The word “root” means ‘jud’ in Tibetan, but sudar or dandar in Sanskrit. It can be translated into Mongolian as “sutra” or “traditional book”. Unfortunately, the sources written by the Dalch Mongolian doctors haven’t been updated. However, because the events mentioned in the book “Biography of the Elder and Younger Yutok Yonten Gonpo” took place in the VIII century, the questions about sutras of different countries must have referred to medical texts or recordings from an earlier period. Therefore, it is important for us to determine when the book about bloodletting was written. Hunnus, the early ancestors of Mongolians, established their first state in 209 B.C.E. and flourished until the first century C.E. From the Hunnu period, Indian and Iranian civilizations started to influence Mongolian nomads, subsequently overtaking the influence of the Chinese civilization. Thereby, Hunnu’s culture is not only considered to be foundation of the Mongolian culture but also is common in many ways. Among the sedentary population of the Hunnu, common culture (particularly medical arts and healing) thrived, and, thanks to its cultural influence the legendary Tibetan doctor Yutok Yonten Gonpo came upon the book ‘basis for bloodletting therapy’ written by nomads. He mentioned the book as a historical fact of nomads’ medical achievement. However, the Hunnu have been shown to have their own literacy by some researchers such as G.Sukhbaatar (2000), L.Bold (2001) and L.Chuluunbaatar (2002), adding great interest to the original language of the book. As a primary historical source and archeological findings play an important part in not only the study of prehistoric remains, but also in the investigation of unrecorded historical events and cultural features even after the Middle Ages. Hence, we attempt to prove the above mentioned medical records using archeological findings. In the early times of human life, people created simple tools to survive the difficult natural conditions and to simplify labor. For instance, needles (some of them were made of stone) were first equally used for sewing clothes and puncturing the human body (Pictures 2, 3). Eventually, their medical usage was discovered leading to the design of a special medical needle. In 1963, the first needle was excavated from the Paleolithic period, found in burial grounds in Dolonnuur, Inner Mongolia. Soon after, another bronze needle from the Hunnu period was located in Ikh Zuu Province. Both were identified to be needles specifically designed for medical usage. In 2001, members of a Mongolian-Russian Central Asian expedition excavated a 7.6 cm long, 3 mm thick bronze awl with a carved handle in the territory of Munkh Khairkhan soum (same as village), Khovd Province (D.Erdenebaatar, A.A.Kovalev 2004) After discussing with According to some researchers, metal, silver and golden needles were first used long after the bloodletting therapy was initiated. These findings (needles and an awl) could prove that early nomads used needle therapy. The above mentioned metal needles, stone scraper and other stone tools displayed in the National History Museum of Mongolia, are the same size and shape as ‘Bian stone’ displayed in the Museum of the University of Chinese Medicine in Beijing, and the stone needle of the New Paleolithic Age found in Dolonnuur, Inner Mongolia. Other interesting artifacts were discovered around Bugat town, Inner Mongolia, including 2.3-10.5 cm long needles made of bone. The needles were of different shapes, either flat or round, and some of them had no eye. B. Uul, Inner Mongolian researcher, suggested they were medical needles used in the New Stone Age. A skeleton of a 1.20 m tall 15 year old girl was found in a burial ground dating back to the 4th – 3rd millennium C.E. Over 200 pearls, 20 deer fang decorated items, a sharp pointed bone needle which was placed inside bone marrow, and two bone knives up to 20 cm long, with a width of 2.5 cm were buried with the body (History of Mongolia. Volume I, page 90). Other similar findings were excavated from the Hunnu’s burial ground in Burkhan Tolgoi, Bulgan Province, as well as from burials of the Bronze and Medieval Ages. The needle unearthed from Elst Khutul’s burial was 7.8 cm long, 0.3 cm wide and 0.1 cm thick with a flat rectangular end. Interestingly, the size matches that of a needle found in Bugat, Inner Mongolia. Comparing this needle with the one which is being kept in the Museum of the University of Chinese Medicine in Beijing (audio and video teaching material “Chinese Acupuncture and Moxibustion” Beijing, 1991), we concluded that the former was used for medical purposes (Picture 5).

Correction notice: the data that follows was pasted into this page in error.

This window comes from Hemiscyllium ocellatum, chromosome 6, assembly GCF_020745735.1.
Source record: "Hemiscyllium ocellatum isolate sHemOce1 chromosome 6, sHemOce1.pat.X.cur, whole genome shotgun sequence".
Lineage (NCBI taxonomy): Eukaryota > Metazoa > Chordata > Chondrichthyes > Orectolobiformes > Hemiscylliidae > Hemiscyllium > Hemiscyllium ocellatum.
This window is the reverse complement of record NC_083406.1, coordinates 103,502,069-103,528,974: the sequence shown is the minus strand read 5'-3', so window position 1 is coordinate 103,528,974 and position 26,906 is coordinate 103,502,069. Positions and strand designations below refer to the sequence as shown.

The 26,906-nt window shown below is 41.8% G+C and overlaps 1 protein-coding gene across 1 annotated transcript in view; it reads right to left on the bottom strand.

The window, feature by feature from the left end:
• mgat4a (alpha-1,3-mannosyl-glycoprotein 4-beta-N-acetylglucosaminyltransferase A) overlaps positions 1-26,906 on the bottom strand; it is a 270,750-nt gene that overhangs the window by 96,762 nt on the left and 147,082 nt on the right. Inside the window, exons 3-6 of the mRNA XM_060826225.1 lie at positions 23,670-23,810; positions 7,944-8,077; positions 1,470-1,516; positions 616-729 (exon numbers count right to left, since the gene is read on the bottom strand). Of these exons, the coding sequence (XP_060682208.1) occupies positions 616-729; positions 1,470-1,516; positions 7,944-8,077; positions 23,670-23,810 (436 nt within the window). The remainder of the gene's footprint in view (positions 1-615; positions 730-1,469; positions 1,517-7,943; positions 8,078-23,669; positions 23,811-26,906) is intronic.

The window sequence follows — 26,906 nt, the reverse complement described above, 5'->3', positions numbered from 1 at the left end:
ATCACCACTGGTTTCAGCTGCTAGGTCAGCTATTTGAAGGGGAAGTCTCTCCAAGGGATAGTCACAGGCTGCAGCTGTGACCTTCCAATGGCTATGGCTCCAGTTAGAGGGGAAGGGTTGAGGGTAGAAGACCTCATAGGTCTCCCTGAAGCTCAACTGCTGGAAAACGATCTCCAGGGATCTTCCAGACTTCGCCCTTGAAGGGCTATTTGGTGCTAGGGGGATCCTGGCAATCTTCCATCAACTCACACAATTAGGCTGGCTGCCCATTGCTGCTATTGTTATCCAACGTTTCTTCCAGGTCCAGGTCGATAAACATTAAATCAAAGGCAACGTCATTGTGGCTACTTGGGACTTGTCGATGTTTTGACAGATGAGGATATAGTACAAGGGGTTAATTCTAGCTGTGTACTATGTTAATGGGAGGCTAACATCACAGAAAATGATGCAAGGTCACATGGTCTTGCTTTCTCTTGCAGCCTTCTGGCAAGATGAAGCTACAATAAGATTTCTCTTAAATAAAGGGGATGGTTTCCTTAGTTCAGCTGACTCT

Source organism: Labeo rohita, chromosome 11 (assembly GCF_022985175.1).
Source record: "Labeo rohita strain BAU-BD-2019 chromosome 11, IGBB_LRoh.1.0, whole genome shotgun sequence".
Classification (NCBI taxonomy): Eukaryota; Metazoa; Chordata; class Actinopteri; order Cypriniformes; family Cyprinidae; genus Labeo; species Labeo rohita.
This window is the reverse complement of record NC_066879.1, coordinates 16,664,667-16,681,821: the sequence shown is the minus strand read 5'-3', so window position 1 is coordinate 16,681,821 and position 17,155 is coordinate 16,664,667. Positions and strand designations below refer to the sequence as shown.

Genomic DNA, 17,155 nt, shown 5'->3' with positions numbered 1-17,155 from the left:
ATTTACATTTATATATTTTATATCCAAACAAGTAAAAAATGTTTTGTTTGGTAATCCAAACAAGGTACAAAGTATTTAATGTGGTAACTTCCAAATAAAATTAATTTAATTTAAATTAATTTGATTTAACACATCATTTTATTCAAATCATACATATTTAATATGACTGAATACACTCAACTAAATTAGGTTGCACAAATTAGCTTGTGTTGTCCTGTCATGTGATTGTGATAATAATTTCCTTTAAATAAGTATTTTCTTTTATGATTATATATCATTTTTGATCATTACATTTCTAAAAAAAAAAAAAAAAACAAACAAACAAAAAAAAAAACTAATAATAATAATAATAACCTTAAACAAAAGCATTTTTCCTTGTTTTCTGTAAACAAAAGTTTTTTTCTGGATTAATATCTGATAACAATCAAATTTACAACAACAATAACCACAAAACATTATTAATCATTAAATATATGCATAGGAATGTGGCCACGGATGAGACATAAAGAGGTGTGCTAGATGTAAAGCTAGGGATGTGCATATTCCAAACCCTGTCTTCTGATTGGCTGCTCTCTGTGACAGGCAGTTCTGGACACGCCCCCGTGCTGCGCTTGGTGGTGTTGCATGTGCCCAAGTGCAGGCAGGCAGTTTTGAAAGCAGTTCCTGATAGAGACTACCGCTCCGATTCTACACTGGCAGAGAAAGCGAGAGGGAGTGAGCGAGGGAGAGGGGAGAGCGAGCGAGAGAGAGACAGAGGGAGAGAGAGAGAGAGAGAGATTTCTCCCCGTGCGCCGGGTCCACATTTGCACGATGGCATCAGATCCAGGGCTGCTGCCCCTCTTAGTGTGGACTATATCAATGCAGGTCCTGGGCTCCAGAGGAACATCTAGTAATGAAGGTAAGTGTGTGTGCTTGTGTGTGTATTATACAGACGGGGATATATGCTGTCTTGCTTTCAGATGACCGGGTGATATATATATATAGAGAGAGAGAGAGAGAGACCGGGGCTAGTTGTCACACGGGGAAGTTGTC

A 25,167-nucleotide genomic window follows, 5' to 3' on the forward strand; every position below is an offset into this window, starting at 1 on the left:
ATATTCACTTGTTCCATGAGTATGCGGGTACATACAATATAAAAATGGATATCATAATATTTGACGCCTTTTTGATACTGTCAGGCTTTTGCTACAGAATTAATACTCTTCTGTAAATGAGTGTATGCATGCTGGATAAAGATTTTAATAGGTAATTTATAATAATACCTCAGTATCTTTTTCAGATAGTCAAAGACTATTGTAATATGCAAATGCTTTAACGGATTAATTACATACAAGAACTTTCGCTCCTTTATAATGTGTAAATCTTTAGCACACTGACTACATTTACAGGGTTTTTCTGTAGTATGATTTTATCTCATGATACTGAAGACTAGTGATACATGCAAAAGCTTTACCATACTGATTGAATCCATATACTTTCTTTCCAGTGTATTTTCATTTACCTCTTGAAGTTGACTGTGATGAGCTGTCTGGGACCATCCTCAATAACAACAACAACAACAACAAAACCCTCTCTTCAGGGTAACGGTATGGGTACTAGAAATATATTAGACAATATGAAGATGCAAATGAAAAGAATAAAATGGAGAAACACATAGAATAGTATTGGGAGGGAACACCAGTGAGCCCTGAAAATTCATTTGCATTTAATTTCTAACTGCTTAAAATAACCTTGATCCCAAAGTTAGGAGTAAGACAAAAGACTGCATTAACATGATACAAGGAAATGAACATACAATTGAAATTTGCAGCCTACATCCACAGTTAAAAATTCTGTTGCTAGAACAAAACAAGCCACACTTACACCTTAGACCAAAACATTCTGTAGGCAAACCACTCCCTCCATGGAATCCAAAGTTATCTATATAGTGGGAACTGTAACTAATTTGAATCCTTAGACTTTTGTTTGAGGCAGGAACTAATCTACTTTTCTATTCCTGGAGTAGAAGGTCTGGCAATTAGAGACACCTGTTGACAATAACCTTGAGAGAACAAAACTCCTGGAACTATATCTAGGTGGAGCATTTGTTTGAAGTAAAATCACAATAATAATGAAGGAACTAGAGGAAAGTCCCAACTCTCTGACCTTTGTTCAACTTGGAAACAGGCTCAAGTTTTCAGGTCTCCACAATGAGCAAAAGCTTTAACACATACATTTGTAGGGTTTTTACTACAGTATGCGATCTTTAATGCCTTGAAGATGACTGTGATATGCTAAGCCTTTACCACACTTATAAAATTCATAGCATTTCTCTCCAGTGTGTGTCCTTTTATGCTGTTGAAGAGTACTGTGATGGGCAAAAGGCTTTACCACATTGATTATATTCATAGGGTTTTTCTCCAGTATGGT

Mongolian archeologist D.Navaan wrote: “Among Stone and Bronze Age archeological findings there were some primitive tools such as mortar, pestle, different kinds of scrapers and sharp edged arrowheads. Various rectangular shaped small stone tools, awls with sharp and blunt tips found in New Paleolithic or Bronze Age burials might have been used for the piercing”. Since 1866, when Arman David13 found a flint arrowhead, foreign and domestic researchers have found tools such as spears, arrowheads, awls, adzes, chisels, etc., from the territories of almost all provinces. From the late Old Stone Age, labor tools became more sophisticated and stone tools for cutting and piercing, as well as needles and buttons made of animal bone and hom, started to be utilized for daily life. Needle therapy (acupuncture) originated during the Stone Age. Initially stone needles were used for needle therapy, but, afterwards, metal needles were more commonly used. Originally, the stone tools were used for various purposes including cutting, slicing, piercing and stinging. In other words, there were no clear distinctions between medical and home gadgets, although progressively special tools for particular purposes soon appeared. Except needle treatment related archeological findings, other tools connected with pharmaceutical development have been found within the territories of Mongolia. For instance, many bone sticks with spoon heads were found from burial grounds in Burkhan Tolgoi, Bulgan Province. Our archeologists identified and called them “sticks with spoon heads” but haven’t determined their usage. The Russian archeologist P.B. Konovalov wrote the following in “XyHHy b 3a6afiKajibe” (1976): “Wooden sticks and spoons are found in abundance from the burials in Umov and Cheremuhov ravines in Burayd, Russia. Studying the spoons U.D.Talko-Grintsevich concluded that they were used to measure out medicinal doses of medicine by Mongolian lamas. Also, S.I.Rudenko agreed with U.D.Talko- Grintsevich and called them medicinal spoons (jieKapc’TBeiiHwe jiovkcmkh in Russian)”. Based on archeologists’ suggestions, we compared the sticks with spoon heads and bone sticks and spoons found from Ilmov and Cheremuhov ravines (Picture 6). The size and shape of the spoons, as well as the archeological periods in which they originated from were similar. Therefore, we are emphasizing that the spoons could have been used to measure out the doses as well.
In conclusion, early ancestors of Mongolians have used blood letting since the Stone Age, and, later in the Hunnu period, they wrote a book called “bloodletting basis for getting the illness out” which became popular among China and Tibet. Hence, we are implying that it is proper to include the history of medical knowledge, and medical art development from the New Stone Age.